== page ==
BJP leader Nalin Kohli on Monday slammed Congress party crediting the success of India's lunar mission Chandrayaan-2 to India's first Prime Minister Jawaharlal Nehru.
"Prime Minister Narendra Modi has already credited all past prime ministers for their contribution in making India what it is today. But Congress's tweet indicates that the credit for Chandrayaan-2 is solely attributable to Jawaharlal Nehru," Kohli said.
"My suggestion to Congress is that they should also inform the people about Nehru's policies vis-a-vis Article 370 and the UN resolution in 1948 regarding Kashmir. Then there would be a proper discussion on Nehru's achievements and failures. Congress just cannot tweet about what suits them and ignore other realities," he added.
Earlier, the Congress party credited the country's first Prime Minister Jawaharlal Nehru for his "visionary move" to fund space research through setting up of Indian National Committee for Space Research (INCOSPAR).
"This is a good time to remember the visionary move of India's first PM Pandit Jawaharlal Nehru to fund space research through INCOSPAR in1962 which later became ISRO. And also Dr Manmohan Singh for sanctioning the Chandrayan2 project in 2008," the party said tweeting a picture of the first Prime Minister with legendary scientist Vikram Sarabhai.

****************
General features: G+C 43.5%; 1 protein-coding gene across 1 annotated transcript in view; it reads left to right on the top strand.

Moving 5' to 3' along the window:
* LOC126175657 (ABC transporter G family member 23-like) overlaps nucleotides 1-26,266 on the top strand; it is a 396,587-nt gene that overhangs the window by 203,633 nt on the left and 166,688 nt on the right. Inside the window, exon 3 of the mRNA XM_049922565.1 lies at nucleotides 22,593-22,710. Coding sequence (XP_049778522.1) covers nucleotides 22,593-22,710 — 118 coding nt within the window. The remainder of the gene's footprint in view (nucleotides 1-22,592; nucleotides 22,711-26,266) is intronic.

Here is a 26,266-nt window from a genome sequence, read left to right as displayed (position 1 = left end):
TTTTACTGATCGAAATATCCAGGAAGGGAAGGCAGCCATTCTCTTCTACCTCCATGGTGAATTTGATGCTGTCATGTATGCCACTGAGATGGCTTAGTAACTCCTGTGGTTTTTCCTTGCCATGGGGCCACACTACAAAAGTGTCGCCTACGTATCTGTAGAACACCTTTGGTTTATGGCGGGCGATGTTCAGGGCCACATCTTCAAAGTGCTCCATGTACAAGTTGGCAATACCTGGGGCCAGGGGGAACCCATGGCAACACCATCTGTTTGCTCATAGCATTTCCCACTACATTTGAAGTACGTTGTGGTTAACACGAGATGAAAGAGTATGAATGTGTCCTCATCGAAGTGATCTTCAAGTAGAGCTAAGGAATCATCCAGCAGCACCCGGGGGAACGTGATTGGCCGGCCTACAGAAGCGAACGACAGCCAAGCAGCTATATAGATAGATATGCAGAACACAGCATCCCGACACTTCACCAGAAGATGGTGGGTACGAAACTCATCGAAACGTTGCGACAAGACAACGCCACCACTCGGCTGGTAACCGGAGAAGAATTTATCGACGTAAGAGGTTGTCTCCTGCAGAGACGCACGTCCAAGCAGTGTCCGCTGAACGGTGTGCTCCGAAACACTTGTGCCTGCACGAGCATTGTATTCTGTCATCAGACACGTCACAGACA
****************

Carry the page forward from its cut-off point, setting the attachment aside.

Congratulating ISRO for the successful launch, the party said in another tweet, "Congratulations Team @isro for the successful launch of Chandryaan2."
INCOSPAR was set up by the Government of India in 1962. Indian Space Research Organisation, formed in 1969, superseded the erstwhile INCOSPAR.
Chandrayaan-2 was launched from the Satish Dhawan Space Centre at Sriharikota in Nellore district of Andhra Pradesh on Monday afternoon.
The spacecraft took off at 2.43 pm, exactly a week after the mission was aborted after a technical snag was detected less than an hour before the launch.
Chandrayaan-2 will explore a region of Moon where no mission has ever set foot. The spacecraft consists of an orbiter, a lander, and a rover together referred to as "composite body".
The probe's total mass is 3.8 ton and is expected to land on the Moon's south polar region on September 6 or 7 this year.
It will be the first Indian expedition to attempt a soft landing on the lunar surface. This mission will make India the fourth country after the US, Russia, and China to carry out a soft landing on Moon.
(This story has not been edited by Business Standard staff and is auto-generated from a syndicated feed.)